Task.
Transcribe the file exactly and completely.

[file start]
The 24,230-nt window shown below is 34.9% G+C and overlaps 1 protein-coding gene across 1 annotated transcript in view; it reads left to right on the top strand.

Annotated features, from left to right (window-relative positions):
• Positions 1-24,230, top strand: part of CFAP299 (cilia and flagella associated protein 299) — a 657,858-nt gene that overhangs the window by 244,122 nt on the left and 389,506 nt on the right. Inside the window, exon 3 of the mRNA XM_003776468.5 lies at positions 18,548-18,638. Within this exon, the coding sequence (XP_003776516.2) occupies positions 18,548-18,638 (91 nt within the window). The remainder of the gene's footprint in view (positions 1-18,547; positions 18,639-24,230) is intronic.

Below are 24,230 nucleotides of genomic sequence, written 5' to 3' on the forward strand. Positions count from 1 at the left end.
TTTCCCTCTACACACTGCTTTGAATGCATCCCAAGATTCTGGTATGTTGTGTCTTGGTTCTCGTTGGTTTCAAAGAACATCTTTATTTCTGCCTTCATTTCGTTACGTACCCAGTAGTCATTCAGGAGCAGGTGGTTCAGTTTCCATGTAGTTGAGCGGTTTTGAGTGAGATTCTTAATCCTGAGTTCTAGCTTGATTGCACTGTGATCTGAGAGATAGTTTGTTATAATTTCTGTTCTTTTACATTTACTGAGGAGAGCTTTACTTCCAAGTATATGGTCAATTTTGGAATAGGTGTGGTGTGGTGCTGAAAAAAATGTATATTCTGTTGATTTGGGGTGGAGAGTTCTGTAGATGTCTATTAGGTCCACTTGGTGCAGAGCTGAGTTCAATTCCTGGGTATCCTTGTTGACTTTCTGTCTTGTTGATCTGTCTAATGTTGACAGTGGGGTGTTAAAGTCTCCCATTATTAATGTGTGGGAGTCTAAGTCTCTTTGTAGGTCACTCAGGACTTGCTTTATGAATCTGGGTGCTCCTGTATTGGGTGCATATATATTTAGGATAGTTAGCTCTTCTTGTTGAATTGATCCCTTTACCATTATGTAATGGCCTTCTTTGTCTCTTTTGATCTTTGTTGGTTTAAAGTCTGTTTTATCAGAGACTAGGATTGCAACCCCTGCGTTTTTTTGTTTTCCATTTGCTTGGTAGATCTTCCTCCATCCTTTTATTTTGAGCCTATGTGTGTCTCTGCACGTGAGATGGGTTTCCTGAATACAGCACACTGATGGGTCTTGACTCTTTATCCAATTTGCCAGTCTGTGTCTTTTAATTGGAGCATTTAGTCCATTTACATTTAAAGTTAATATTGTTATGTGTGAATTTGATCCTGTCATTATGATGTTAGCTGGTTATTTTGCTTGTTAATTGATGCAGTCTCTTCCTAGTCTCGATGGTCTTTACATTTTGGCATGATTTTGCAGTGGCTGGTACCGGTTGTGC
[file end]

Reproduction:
The 24,230-nt window shown below is 34.9% G+C and overlaps 1 protein-coding gene across 1 annotated transcript in view; it reads left to right on the top strand.

Annotated features, from left to right (window-relative positions):
• Positions 1-24,230, top strand: part of CFAP299 (cilia and flagella associated protein 299) — a 657,858-nt gene that overhangs the window by 244,122 nt on the left and 389,506 nt on the right. Inside the window, exon 3 of the mRNA XM_003776468.5 lies at positions 18,548-18,638. Within this exon, the coding sequence (XP_003776516.2) occupies positions 18,548-18,638 (91 nt within the window). The remainder of the gene's footprint in view (positions 1-18,547; positions 18,639-24,230) is intronic.

Below are 24,230 nucleotides of genomic sequence, written 5' to 3' on the forward strand. Positions count from 1 at the left end.
TTTCCCTCTACACACTGCTTTGAATGCATCCCAAGATTCTGGTATGTTGTGTCTTGGTTCTCGTTGGTTTCAAAGAACATCTTTATTTCTGCCTTCATTTCGTTACGTACCCAGTAGTCATTCAGGAGCAGGTGGTTCAGTTTCCATGTAGTTGAGCGGTTTTGAGTGAGATTCTTAATCCTGAGTTCTAGCTTGATTGCACTGTGATCTGAGAGATAGTTTGTTATAATTTCTGTTCTTTTACATTTACTGAGGAGAGCTTTACTTCCAAGTATATGGTCAATTTTGGAATAGGTGTGGTGTGGTGCTGAAAAAAATGTATATTCTGTTGATTTGGGGTGGAGAGTTCTGTAGATGTCTATTAGGTCCACTTGGTGCAGAGCTGAGTTCAATTCCTGGGTATCCTTGTTGACTTTCTGTCTTGTTGATCTGTCTAATGTTGACAGTGGGGTGTTAAAGTCTCCCATTATTAATGTGTGGGAGTCTAAGTCTCTTTGTAGGTCACTCAGGACTTGCTTTATGAATCTGGGTGCTCCTGTATTGGGTGCATATATATTTAGGATAGTTAGCTCTTCTTGTTGAATTGATCCCTTTACCATTATGTAATGGCCTTCTTTGTCTCTTTTGATCTTTGTTGGTTTAAAGTCTGTTTTATCAGAGACTAGGATTGCAACCCCTGCGTTTTTTTGTTTTCCATTTGCTTGGTAGATCTTCCTCCATCCTTTTATTTTGAGCCTATGTGTGTCTCTGCACGTGAGATGGGTTTCCTGAATACAGCACACTGATGGGTCTTGACTCTTTATCCAATTTGCCAGTCTGTGTCTTTTAATTGGAGCATTTAGTCCATTTACATTTAAAGTTAATATTGTTATGTGTGAATTTGATCCTGTCATTATGATGTTAGCTGGTTATTTTGCTTGTTAATTGATGCAGTCTCTTCCTAGTCTCGATGGTCTTTACATTTTGGCATGATTTTGCAGTGGCTGGTACCGGTTGTGC